The Giver, (Jeff Bridges) has the responsibility of passing the secret history of the world to the Receiver (Brenton Thwaites). If the Receiver can handle the truth he will go on to become The Giver and use his wisdom to advise the Elders of the Community. The Community is closed off and no one may travel outside the boundary.
When the Receiver learns of what was sacrificed to achieve the apparent utopia he’s to help govern, he decides to reveal his knowledge to everyone: While it may be true that a less emotional society has fewer problems with pain and suffering, it also loses some joy, love and understanding.
The Chief Elder (Meryl Streep) is against the revealing of past memories and will stop the Receiver at all cost.
I’m just glad there wasn’t a sporting event attached to The Giver. This is the third of four films this year featuring teens living in societies that are a bummer. The Giver, like the other dystopic movies, has an individual flexing his or her individuality to facilitate change. Unlike the other movies, our hero Jonas, the Receiver, is tested philosophically, rather than physically.
The Giver is more about ideas than action, as such it might have remained a better book. However, it is an interesting, artistic movie and much more entertaining than our next film, Let’s Be Cops.
Ryan (Jake Johnson) and Justin (Damon Wayans Jr.) are 30-year-old best friends, living in Los Angeles, going nowhere fast. Ryan is living off residuals from a herpes commercial and milking a “college football injury.” Justin is a soft-spoken video game programmer that can’t get his own product released because his bosses ignore him.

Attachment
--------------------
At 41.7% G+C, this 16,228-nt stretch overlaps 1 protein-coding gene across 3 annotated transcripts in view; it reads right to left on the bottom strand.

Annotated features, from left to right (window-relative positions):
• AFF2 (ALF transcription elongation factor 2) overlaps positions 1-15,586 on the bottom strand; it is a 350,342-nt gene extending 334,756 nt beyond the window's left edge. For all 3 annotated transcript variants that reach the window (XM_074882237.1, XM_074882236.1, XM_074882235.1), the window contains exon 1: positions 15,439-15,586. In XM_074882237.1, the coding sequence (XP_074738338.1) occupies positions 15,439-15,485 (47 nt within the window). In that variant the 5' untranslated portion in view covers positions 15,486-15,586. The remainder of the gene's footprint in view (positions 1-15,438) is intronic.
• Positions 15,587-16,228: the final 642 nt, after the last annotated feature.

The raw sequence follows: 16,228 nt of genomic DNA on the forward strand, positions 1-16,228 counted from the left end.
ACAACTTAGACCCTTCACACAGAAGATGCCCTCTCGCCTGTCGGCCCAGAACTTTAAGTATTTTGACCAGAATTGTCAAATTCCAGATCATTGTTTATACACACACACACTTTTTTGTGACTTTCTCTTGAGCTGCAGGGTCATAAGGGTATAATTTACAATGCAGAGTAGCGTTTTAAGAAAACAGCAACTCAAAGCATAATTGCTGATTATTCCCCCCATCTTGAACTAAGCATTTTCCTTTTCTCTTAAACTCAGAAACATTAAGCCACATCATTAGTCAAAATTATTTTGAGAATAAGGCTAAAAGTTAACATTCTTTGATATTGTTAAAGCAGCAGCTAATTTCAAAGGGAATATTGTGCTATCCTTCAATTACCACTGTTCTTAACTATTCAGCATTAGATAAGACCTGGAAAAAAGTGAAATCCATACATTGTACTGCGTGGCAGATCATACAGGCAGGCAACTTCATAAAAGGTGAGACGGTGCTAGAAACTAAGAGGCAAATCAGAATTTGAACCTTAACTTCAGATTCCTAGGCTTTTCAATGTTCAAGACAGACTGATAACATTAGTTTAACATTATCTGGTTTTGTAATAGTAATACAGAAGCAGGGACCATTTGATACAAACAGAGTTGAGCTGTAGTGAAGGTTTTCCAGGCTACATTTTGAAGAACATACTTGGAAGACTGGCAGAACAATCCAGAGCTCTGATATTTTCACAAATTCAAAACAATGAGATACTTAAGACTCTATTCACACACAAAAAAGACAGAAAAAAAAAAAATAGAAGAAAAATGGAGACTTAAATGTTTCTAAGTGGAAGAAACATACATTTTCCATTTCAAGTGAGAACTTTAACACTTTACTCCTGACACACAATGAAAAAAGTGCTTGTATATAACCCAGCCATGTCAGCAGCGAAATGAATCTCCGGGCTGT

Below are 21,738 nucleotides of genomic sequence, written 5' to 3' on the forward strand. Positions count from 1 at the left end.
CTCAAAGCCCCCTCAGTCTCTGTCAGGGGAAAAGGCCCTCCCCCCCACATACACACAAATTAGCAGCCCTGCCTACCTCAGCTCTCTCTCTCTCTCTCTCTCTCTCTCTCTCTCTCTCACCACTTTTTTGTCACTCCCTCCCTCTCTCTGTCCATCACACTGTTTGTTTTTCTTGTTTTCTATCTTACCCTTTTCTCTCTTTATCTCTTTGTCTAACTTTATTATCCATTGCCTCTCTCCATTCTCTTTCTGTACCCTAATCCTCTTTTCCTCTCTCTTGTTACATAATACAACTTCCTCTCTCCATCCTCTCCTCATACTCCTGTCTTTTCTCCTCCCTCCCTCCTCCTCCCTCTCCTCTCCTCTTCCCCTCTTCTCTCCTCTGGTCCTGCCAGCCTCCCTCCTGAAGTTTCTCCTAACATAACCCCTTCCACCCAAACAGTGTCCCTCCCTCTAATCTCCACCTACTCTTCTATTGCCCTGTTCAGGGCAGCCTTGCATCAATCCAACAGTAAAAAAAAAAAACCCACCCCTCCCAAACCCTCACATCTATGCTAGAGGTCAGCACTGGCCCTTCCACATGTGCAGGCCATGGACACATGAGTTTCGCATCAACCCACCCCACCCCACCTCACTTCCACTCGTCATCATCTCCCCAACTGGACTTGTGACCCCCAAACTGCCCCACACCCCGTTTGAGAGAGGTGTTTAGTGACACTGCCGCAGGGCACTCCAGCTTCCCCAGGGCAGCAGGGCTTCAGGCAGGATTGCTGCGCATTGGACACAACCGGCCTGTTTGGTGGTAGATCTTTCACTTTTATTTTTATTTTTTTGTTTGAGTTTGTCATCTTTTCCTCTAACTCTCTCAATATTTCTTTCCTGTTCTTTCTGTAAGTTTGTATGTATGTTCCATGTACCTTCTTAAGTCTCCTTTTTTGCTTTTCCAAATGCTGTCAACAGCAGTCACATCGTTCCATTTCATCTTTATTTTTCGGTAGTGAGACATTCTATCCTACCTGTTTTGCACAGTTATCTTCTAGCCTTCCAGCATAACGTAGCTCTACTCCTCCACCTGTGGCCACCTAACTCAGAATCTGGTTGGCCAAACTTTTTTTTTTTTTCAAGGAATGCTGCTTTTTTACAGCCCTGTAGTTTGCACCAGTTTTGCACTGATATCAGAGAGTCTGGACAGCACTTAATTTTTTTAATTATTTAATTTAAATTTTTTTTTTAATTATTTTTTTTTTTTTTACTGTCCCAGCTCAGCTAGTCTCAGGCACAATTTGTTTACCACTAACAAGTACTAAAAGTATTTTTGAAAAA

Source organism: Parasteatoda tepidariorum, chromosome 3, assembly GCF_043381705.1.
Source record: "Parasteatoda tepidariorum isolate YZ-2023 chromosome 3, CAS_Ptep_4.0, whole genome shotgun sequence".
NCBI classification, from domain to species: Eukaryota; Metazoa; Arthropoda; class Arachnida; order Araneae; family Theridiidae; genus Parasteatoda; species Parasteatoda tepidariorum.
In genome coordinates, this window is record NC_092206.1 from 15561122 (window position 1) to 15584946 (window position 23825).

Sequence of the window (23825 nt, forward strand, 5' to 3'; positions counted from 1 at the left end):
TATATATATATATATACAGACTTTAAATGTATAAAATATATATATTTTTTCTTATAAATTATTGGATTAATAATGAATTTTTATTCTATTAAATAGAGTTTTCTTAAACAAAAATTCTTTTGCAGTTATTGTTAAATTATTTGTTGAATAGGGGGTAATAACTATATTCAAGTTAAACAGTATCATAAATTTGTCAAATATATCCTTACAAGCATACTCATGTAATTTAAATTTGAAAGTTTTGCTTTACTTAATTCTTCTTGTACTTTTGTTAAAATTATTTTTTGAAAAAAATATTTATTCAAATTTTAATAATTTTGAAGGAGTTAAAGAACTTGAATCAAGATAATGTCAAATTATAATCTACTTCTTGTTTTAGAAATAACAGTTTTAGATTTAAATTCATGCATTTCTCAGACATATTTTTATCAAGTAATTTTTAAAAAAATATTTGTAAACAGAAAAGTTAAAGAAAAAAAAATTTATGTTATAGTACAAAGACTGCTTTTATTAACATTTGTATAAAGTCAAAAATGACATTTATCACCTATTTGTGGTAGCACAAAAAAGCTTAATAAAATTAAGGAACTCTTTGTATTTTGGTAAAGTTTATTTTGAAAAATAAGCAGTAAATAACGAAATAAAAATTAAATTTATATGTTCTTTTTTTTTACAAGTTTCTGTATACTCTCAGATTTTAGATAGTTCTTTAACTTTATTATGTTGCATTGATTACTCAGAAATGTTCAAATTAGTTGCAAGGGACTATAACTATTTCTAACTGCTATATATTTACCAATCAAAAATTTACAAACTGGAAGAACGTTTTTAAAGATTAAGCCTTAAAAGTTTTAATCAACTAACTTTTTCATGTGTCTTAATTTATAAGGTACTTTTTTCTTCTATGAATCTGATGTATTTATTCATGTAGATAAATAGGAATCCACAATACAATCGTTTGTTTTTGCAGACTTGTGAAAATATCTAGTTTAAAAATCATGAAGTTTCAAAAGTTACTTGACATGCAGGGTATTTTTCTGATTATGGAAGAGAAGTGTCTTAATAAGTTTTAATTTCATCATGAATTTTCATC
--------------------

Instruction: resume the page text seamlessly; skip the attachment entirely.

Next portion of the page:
Embarrassed when they show up to a masquerade party dressed in convincing cop costumes, the pair discover that everyone believes they are actual officers. Quickly acquiring a taste for the power of the uniform, Ryan and Justin decide to be cops and take it to ridiculous extremes. They purchase a car and trick it out, LAPD style. They start responding to calls and eventually become central to solving a neighbourhood case involving gangster heavies.
Somehow they manage to do all this without making me laugh. I smiled a couple times. There was a levity to the relationship of Ryan and Justin that I enjoyed. But Let’s Be Cops is just a silly movie, glamourizing the police in unhealthy ways: the boys go where they please, get into the VIP room, do drugs, gamble, pick up girls, etc. Ryan is especially juvenile in his behaviour with reluctant Justin unable to resist.
Despite having Andy Garcia in a small role and a very likeable performance by Rob Riggle (as a real cop), Let’s Be Cops is a disposable buddy comedy, heavy on the buddy. The comedy is sparse and pubescent. There’s swearing, sexism and homophobia, but no nudity. The film didn’t offend me, but then again I’m not an impressionable 14-year-old boy.
I give The Giver 3 missed doses out of 5.
I give Let’s Be Cops 1 pair of mirrored shades out of 5.